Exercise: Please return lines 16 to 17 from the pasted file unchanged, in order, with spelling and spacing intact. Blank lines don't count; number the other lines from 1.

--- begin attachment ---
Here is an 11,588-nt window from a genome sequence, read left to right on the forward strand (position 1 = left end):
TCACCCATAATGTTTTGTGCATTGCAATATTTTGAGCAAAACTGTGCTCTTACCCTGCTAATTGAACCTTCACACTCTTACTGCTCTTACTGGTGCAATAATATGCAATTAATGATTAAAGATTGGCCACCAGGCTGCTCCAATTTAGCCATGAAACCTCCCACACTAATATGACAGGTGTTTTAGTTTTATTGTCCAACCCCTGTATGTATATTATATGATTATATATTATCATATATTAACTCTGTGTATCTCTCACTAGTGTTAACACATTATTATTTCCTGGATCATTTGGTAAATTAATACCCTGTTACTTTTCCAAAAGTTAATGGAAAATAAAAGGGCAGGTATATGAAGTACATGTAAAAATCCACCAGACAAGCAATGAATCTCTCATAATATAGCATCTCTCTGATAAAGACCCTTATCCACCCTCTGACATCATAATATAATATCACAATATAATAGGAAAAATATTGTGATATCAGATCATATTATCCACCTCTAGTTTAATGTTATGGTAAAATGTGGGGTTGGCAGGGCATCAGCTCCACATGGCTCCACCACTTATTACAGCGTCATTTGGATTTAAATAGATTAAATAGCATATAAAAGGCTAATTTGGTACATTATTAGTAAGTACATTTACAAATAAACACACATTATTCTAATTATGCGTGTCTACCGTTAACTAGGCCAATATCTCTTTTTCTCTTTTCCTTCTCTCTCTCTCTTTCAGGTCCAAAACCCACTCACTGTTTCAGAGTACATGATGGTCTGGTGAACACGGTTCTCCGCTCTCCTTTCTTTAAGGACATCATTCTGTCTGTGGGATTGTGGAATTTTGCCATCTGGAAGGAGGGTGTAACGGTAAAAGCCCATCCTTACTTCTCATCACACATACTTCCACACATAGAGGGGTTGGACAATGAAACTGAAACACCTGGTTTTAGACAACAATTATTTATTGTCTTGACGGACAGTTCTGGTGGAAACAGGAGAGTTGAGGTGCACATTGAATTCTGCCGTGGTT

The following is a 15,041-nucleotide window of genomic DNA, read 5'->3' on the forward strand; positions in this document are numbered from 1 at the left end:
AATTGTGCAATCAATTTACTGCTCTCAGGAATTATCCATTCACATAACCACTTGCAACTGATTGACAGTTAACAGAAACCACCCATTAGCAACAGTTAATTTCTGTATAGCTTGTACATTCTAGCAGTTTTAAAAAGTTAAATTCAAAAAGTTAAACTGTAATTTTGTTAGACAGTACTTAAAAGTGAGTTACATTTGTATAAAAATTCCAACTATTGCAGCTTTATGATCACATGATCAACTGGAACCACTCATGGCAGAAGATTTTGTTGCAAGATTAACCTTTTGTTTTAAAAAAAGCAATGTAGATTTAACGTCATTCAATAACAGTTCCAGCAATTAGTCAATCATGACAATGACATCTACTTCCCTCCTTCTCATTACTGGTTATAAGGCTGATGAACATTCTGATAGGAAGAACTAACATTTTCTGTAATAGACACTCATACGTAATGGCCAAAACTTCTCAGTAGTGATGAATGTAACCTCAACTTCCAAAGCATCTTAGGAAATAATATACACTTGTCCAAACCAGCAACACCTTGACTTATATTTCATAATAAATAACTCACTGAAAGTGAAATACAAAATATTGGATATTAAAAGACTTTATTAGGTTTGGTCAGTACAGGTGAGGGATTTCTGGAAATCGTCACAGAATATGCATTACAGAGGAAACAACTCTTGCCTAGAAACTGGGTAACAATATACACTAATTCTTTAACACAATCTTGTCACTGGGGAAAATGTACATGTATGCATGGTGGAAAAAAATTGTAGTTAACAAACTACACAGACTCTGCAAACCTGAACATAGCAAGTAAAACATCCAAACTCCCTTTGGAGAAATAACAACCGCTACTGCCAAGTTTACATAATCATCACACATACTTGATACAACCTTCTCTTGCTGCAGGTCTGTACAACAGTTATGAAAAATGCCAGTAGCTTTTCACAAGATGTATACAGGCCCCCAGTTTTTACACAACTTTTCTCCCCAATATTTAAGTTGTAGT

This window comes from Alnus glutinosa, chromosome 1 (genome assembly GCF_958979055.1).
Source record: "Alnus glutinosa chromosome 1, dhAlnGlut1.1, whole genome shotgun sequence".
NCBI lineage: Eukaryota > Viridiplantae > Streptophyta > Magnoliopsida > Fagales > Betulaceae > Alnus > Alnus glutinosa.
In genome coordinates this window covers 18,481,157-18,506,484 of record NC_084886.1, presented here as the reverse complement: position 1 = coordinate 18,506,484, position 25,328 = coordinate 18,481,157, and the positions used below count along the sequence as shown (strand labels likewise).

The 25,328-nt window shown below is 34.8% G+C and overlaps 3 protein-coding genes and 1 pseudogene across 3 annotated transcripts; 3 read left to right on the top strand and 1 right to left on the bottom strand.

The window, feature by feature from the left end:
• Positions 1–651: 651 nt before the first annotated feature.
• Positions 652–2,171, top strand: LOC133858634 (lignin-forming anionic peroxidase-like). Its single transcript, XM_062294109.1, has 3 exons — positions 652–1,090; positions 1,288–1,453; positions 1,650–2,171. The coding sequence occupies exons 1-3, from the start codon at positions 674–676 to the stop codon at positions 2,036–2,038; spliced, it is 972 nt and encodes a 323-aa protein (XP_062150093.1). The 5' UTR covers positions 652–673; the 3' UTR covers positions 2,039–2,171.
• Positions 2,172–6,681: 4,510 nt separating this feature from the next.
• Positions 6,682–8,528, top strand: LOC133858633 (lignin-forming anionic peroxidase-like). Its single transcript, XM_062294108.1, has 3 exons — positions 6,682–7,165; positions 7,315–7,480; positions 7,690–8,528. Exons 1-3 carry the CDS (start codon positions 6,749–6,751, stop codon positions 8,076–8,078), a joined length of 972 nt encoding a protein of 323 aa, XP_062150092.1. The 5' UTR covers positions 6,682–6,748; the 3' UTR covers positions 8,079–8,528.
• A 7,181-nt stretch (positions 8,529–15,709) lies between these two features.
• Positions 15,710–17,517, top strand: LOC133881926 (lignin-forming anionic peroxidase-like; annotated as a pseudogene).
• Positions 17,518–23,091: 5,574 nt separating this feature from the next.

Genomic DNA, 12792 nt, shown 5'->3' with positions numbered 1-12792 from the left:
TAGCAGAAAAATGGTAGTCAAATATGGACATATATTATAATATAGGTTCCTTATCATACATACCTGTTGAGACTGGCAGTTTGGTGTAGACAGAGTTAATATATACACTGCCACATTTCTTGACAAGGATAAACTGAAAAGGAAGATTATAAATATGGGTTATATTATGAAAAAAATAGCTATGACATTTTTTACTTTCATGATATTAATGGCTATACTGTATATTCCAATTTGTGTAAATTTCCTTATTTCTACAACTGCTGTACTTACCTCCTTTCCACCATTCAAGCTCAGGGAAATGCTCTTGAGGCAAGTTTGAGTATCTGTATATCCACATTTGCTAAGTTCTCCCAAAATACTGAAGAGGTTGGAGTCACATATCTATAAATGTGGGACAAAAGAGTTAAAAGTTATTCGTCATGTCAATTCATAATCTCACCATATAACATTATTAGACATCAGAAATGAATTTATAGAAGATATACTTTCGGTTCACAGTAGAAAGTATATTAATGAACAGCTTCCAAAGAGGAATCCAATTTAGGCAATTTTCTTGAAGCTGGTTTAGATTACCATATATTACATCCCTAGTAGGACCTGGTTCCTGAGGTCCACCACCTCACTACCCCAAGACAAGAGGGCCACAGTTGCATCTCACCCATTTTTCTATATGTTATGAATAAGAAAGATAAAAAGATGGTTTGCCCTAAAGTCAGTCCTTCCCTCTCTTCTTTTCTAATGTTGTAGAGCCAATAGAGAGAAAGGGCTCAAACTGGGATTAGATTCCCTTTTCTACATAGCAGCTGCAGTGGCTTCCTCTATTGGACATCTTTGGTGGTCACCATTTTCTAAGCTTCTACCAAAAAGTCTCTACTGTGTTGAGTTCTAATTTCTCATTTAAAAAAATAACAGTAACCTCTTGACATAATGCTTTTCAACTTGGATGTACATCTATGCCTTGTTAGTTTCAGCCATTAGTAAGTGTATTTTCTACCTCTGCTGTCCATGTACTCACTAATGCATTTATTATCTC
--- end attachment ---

• Positions 15,710–17,517, top strand: LOC133881926 (lignin-forming anionic peroxidase-like; annotated as a pseudogene).
• Positions 17,518–23,091: 5,574 nt separating this feature from the next.